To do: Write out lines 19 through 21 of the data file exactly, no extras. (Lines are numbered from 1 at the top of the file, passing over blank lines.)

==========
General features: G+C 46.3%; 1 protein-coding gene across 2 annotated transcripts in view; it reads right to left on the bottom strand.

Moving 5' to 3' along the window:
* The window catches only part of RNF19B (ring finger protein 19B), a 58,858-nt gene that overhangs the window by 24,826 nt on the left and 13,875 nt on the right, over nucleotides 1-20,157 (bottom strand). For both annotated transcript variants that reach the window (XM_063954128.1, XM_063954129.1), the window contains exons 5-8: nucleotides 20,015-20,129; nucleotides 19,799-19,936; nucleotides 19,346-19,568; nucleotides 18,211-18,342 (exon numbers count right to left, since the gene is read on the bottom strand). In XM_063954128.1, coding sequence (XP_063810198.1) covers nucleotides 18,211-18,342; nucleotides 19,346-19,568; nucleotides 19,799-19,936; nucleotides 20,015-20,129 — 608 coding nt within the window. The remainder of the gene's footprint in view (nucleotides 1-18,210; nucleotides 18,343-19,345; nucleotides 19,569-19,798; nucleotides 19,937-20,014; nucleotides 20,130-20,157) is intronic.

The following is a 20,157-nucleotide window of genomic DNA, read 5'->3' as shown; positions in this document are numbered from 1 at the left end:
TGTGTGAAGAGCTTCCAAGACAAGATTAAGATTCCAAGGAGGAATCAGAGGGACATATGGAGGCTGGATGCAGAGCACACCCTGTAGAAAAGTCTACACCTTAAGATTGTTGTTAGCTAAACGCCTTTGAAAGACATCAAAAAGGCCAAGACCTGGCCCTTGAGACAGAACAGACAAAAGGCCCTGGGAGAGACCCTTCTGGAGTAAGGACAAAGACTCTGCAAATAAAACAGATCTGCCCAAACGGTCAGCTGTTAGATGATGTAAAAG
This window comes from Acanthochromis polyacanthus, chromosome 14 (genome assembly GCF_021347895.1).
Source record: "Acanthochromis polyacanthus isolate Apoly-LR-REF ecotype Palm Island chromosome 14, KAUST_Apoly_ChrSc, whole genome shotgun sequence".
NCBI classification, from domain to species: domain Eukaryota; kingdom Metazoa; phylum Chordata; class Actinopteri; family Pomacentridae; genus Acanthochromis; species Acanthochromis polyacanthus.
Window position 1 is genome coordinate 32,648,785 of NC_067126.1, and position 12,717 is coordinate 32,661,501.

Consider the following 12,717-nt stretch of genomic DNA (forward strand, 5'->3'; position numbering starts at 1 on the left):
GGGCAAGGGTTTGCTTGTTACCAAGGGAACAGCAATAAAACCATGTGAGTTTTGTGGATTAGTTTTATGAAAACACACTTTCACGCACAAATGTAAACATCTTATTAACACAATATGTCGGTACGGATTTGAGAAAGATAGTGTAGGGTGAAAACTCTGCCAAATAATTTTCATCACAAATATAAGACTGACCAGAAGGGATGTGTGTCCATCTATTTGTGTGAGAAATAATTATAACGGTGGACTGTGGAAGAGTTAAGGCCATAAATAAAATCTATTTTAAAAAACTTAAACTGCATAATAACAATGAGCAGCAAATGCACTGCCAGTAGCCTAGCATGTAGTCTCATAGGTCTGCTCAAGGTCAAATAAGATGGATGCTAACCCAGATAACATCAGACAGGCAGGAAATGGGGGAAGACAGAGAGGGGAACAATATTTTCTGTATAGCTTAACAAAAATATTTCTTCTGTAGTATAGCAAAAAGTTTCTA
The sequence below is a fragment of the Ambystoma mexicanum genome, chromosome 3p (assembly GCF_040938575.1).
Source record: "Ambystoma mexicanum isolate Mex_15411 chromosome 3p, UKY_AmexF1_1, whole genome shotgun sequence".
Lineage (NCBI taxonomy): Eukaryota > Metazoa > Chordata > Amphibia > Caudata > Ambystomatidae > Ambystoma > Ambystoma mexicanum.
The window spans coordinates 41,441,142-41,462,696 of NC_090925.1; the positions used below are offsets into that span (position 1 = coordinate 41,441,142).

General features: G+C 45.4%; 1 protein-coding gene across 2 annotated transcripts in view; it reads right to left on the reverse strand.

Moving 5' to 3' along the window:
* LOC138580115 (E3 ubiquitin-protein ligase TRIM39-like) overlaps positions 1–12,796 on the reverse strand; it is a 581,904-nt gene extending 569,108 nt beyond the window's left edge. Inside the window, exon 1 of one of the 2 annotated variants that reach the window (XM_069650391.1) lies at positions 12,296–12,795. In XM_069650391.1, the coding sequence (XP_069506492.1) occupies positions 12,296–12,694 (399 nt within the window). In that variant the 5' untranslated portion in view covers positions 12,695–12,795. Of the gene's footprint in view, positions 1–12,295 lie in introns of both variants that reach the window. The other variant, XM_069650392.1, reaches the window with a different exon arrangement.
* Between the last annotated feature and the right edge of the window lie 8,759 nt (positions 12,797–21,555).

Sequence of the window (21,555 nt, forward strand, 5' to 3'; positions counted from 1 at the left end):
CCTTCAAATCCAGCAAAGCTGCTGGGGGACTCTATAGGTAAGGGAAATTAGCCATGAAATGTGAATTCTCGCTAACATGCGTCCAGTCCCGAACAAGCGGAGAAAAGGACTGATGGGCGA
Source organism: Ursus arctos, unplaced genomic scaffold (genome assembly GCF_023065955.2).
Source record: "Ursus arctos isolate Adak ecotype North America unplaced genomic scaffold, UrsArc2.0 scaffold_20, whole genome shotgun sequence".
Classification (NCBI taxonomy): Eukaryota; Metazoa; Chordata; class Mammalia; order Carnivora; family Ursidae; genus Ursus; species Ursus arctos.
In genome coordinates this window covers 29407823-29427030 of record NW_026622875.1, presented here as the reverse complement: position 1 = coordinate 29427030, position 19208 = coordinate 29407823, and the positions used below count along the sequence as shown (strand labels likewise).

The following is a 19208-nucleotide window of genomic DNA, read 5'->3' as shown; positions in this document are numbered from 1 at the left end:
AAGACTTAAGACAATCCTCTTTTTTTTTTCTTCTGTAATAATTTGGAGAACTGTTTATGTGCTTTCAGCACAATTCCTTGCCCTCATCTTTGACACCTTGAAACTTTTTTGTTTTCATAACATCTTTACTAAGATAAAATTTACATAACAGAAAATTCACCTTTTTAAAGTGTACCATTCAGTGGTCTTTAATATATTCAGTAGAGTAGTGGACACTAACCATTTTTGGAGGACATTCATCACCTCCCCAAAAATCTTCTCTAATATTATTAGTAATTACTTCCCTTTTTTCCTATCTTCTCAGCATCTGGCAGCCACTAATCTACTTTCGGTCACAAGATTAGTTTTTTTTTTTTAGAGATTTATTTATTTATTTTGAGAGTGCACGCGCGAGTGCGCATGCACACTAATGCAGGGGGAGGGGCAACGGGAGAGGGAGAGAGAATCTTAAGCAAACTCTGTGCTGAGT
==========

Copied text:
* Between the last annotated feature and the right edge of the window lie 8,759 nt (positions 12,797–21,555).

Sequence of the window (21,555 nt, forward strand, 5' to 3'; positions counted from 1 at the left end):
CCTTCAAATCCAGCAAAGCTGCTGGGGGACTCTATAGGTAAGGGAAATTAGCCATGAAATGTGAATTCTCGCTAACATGCGTCCAGTCCCGAACAAGCGGAGAAAAGGACTGATGGGCGA